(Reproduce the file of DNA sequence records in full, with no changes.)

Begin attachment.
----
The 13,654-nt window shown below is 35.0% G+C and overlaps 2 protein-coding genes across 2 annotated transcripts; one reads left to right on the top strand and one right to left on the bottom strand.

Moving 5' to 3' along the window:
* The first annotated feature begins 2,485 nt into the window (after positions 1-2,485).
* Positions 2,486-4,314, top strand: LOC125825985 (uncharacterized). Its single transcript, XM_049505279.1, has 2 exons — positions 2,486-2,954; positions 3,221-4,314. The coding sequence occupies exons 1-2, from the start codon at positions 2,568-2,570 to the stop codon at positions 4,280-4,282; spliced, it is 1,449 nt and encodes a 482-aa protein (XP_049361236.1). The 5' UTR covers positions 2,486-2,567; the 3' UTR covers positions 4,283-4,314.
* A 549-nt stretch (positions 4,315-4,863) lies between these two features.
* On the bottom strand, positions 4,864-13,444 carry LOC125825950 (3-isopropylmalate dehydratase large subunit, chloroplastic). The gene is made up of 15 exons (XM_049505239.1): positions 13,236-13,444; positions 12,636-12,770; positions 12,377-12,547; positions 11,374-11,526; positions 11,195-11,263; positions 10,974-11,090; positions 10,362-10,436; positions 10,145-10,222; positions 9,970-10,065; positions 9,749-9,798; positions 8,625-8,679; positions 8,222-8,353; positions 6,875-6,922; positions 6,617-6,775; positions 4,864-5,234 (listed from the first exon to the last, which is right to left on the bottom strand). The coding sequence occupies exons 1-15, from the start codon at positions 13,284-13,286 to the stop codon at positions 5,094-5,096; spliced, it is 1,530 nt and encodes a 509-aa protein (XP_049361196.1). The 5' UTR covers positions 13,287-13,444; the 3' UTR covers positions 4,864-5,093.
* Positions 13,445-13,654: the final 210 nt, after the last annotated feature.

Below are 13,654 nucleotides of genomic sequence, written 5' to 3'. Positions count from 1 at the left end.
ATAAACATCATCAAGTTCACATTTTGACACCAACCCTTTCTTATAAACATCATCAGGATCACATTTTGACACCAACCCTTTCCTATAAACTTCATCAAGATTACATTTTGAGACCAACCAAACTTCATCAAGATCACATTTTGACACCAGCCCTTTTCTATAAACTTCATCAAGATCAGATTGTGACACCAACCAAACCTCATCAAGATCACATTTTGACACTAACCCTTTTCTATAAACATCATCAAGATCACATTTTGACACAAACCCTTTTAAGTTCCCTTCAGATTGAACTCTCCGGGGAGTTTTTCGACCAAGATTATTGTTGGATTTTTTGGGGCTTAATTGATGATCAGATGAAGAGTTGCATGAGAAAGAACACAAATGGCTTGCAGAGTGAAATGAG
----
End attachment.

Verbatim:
The 13,654-nt window shown below is 35.0% G+C and overlaps 2 protein-coding genes across 2 annotated transcripts; one reads left to right on the top strand and one right to left on the bottom strand.

Moving 5' to 3' along the window:
* The first annotated feature begins 2,485 nt into the window (after positions 1-2,485).
* Positions 2,486-4,314, top strand: LOC125825985 (uncharacterized). Its single transcript, XM_049505279.1, has 2 exons — positions 2,486-2,954; positions 3,221-4,314. The coding sequence occupies exons 1-2, from the start codon at positions 2,568-2,570 to the stop codon at positions 4,280-4,282; spliced, it is 1,449 nt and encodes a 482-aa protein (XP_049361236.1). The 5' UTR covers positions 2,486-2,567; the 3' UTR covers positions 4,283-4,314.
* A 549-nt stretch (positions 4,315-4,863) lies between these two features.
* On the bottom strand, positions 4,864-13,444 carry LOC125825950 (3-isopropylmalate dehydratase large subunit, chloroplastic). The gene is made up of 15 exons (XM_049505239.1): positions 13,236-13,444; positions 12,636-12,770; positions 12,377-12,547; positions 11,374-11,526; positions 11,195-11,263; positions 10,974-11,090; positions 10,362-10,436; positions 10,145-10,222; positions 9,970-10,065; positions 9,749-9,798; positions 8,625-8,679; positions 8,222-8,353; positions 6,875-6,922; positions 6,617-6,775; positions 4,864-5,234 (listed from the first exon to the last, which is right to left on the bottom strand). The coding sequence occupies exons 1-15, from the start codon at positions 13,284-13,286 to the stop codon at positions 5,094-5,096; spliced, it is 1,530 nt and encodes a 509-aa protein (XP_049361196.1). The 5' UTR covers positions 13,287-13,444; the 3' UTR covers positions 4,864-5,093.
* Positions 13,445-13,654: the final 210 nt, after the last annotated feature.

Below are 13,654 nucleotides of genomic sequence, written 5' to 3'. Positions count from 1 at the left end.
ATAAACATCATCAAGTTCACATTTTGACACCAACCCTTTCTTATAAACATCATCAGGATCACATTTTGACACCAACCCTTTCCTATAAACTTCATCAAGATTACATTTTGAGACCAACCAAACTTCATCAAGATCACATTTTGACACCAGCCCTTTTCTATAAACTTCATCAAGATCAGATTGTGACACCAACCAAACCTCATCAAGATCACATTTTGACACTAACCCTTTTCTATAAACATCATCAAGATCACATTTTGACACAAACCCTTTTAAGTTCCCTTCAGATTGAACTCTCCGGGGAGTTTTTCGACCAAGATTATTGTTGGATTTTTTGGGGCTTAATTGATGATCAGATGAAGAGTTGCATGAGAAAGAACACAAATGGCTTGCAGAGTGAAATGAG